In a case of "nevermind," a Senate committee Tuesday reversed itself and passed a bill that would allow Enbridge to build its controversial Line 3 oil pipeline across northern Minnesota without approval from public utility regulators.
The Senate Energy and Utilities Finance and Policy Committee voted 6-4 along party lines for a bill that would terminate the regulatory process for the pipeline before the Minnesota Public Utilities Commission makes its final decision, which is expected in June.
Last week, the committee rejected the same bill by a 5-4 vote when Sen. Michael Goggin, R-Red Wing, sided with four DFL senators instead of the four Republicans who voted for it. On Tuesday, Goggin changed his vote after Sen. Julie Rosen, R-Vernon Center, made a motion to reconsider the legislation. Rosen, who was absent for last week's vote, also voted for the bill.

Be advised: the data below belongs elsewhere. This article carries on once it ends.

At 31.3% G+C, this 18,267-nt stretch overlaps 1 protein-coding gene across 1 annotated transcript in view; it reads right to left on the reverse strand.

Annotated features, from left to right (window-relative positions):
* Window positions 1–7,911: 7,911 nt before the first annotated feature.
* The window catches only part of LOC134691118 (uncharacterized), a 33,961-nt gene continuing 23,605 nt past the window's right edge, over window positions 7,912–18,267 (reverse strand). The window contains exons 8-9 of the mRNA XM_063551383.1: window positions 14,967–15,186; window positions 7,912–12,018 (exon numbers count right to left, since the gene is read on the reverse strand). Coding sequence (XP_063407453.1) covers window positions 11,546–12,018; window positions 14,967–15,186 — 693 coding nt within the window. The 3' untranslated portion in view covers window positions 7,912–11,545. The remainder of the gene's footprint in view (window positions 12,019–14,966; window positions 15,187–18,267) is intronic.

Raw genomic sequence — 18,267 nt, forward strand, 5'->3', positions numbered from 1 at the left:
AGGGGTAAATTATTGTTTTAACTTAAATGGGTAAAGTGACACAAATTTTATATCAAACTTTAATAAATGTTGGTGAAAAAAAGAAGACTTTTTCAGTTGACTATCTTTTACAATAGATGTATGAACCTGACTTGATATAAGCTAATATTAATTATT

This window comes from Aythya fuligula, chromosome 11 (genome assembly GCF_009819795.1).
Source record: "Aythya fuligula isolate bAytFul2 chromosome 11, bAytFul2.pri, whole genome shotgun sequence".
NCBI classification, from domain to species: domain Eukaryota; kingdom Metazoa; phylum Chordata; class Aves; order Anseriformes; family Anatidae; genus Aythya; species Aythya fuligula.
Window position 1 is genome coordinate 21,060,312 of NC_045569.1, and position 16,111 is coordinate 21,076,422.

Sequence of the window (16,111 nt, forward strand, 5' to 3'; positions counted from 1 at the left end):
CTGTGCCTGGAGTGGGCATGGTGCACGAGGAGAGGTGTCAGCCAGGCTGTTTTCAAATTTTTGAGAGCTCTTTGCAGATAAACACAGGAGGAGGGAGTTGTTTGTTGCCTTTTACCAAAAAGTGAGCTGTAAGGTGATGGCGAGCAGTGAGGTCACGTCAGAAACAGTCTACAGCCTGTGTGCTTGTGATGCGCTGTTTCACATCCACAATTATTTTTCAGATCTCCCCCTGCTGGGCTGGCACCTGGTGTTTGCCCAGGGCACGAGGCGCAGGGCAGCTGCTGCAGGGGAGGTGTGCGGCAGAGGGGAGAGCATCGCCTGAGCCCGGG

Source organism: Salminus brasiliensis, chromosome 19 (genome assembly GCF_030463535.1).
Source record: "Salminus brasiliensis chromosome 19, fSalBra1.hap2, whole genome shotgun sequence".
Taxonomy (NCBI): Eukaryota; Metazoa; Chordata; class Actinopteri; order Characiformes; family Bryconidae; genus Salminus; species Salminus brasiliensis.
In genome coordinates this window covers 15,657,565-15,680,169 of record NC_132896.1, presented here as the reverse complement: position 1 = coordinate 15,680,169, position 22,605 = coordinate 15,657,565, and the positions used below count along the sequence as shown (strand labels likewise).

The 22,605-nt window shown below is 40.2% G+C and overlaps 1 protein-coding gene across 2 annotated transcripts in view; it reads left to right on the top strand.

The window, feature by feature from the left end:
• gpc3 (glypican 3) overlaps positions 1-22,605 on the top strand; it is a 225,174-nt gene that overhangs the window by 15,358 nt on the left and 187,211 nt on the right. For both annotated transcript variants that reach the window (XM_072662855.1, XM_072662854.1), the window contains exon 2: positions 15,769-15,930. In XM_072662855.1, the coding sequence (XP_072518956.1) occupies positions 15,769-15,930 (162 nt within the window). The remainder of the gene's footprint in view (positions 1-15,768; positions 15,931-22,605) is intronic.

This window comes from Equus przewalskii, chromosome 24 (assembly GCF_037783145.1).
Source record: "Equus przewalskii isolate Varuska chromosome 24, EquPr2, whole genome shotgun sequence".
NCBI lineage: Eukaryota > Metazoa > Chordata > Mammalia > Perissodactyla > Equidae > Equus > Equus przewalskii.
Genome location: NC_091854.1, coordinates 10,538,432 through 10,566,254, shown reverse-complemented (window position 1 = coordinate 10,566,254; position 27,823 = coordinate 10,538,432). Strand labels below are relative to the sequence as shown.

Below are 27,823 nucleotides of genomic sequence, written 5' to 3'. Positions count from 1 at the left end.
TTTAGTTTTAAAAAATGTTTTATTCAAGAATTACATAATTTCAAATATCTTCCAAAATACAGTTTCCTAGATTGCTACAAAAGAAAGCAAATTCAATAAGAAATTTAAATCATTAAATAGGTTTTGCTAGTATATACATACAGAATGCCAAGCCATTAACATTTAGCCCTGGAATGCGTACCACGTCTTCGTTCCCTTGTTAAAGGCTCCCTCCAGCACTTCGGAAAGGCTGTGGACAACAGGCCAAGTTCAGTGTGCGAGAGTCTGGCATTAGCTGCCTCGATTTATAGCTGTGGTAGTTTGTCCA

Similar legislation has passed a House committee, but Gov. Mark Dayton has threatened to veto it and even Enbridge has questioned the need for it. The company last week told the Star Tribune that it doesn't support the legislation and did not request it.
Enbridge, based in Calgary, Alberta, wants to build a new $2.6 billion pipeline to ferry Canadian oil to its terminal in Superior, Wis. The new pipeline would replace Enbridge's current Line 3, which is aging, corroding and can only be run at 51 percent capacity.